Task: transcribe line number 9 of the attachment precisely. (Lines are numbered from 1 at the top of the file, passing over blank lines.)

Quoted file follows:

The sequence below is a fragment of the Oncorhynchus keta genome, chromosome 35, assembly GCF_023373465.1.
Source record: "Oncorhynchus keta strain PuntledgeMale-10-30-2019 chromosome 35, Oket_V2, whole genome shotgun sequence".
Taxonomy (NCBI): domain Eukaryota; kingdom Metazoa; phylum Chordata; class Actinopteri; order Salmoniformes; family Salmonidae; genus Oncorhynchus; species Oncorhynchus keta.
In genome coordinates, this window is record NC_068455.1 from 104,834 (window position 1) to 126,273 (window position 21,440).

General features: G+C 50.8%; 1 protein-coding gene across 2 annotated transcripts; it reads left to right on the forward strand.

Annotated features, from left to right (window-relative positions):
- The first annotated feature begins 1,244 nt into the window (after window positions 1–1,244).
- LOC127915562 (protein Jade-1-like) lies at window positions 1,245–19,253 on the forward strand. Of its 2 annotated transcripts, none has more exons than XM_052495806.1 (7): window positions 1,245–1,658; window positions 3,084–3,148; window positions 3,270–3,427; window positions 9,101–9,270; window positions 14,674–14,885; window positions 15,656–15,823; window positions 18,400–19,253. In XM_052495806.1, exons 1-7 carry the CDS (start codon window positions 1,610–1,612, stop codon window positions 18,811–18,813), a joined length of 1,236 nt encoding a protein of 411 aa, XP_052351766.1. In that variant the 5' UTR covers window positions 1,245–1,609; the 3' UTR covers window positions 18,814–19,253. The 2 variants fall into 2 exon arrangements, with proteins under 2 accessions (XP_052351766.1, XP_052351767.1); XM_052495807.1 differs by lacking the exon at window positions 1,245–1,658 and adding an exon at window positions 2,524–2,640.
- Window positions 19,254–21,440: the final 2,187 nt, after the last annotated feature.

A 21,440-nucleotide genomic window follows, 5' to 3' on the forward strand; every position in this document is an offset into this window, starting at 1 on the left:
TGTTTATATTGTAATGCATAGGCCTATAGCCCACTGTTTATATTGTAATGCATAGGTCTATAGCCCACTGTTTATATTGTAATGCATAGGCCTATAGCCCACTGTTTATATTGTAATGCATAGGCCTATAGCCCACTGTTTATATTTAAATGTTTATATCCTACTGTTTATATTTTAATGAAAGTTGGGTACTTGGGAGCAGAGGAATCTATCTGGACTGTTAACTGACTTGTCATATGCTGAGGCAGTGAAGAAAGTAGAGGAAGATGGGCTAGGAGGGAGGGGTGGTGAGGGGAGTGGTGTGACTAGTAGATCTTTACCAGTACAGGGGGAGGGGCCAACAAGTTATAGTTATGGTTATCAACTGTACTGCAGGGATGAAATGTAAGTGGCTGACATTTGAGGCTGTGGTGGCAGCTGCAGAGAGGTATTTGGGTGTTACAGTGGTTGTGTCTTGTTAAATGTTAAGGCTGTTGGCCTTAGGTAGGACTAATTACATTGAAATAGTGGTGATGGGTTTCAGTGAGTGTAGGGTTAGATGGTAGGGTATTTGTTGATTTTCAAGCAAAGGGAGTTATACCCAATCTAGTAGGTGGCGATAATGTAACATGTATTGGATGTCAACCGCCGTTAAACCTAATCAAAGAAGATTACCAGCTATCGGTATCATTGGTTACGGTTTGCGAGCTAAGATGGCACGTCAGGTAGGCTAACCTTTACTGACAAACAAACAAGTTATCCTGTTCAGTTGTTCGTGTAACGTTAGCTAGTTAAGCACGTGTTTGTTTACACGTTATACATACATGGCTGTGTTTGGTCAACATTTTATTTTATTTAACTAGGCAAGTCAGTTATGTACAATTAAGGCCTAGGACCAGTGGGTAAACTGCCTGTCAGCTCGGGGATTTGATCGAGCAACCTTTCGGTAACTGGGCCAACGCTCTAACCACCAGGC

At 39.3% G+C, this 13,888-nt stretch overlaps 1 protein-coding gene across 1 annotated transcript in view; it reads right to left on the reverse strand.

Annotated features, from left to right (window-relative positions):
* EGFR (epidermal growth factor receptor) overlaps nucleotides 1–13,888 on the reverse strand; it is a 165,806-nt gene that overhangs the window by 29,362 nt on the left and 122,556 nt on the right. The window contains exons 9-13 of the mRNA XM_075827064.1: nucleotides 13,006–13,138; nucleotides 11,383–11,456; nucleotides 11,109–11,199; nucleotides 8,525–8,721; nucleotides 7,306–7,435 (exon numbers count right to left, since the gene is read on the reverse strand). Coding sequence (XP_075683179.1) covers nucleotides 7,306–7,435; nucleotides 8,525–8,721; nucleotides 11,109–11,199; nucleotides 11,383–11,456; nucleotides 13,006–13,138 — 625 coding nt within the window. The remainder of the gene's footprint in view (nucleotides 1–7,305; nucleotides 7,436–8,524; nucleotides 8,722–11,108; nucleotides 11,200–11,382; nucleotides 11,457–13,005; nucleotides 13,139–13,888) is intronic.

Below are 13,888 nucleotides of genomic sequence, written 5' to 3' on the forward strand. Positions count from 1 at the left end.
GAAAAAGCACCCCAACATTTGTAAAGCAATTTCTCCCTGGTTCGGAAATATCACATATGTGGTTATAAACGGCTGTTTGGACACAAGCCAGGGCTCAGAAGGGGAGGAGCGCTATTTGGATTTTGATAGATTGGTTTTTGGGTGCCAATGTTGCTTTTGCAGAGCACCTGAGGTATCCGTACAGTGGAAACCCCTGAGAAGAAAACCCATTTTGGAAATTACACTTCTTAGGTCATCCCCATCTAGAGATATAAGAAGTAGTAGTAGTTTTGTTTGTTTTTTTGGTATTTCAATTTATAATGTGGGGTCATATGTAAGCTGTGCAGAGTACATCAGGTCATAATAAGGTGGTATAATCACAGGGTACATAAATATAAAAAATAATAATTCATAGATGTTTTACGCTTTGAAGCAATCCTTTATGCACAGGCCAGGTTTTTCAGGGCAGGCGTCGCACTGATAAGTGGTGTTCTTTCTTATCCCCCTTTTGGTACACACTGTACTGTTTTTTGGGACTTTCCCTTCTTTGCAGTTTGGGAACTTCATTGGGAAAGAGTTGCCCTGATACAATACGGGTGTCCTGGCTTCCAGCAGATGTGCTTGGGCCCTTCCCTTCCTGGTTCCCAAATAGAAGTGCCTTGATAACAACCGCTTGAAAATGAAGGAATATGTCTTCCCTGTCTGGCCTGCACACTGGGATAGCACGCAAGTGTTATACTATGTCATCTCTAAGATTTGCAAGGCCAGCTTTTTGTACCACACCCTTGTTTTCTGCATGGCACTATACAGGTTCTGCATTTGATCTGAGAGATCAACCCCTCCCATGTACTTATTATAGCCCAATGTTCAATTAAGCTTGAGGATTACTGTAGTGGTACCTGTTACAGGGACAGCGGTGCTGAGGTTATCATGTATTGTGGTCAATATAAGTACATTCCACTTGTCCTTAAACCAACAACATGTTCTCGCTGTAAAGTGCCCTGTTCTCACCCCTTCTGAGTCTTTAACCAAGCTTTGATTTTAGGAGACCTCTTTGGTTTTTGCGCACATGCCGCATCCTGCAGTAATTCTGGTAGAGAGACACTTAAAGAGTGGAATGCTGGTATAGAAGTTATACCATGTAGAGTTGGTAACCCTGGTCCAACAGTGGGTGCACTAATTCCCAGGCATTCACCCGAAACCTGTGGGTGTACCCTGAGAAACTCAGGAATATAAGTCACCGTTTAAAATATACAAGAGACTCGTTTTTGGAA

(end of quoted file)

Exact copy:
- Window positions 19,254–21,440: the final 2,187 nt, after the last annotated feature.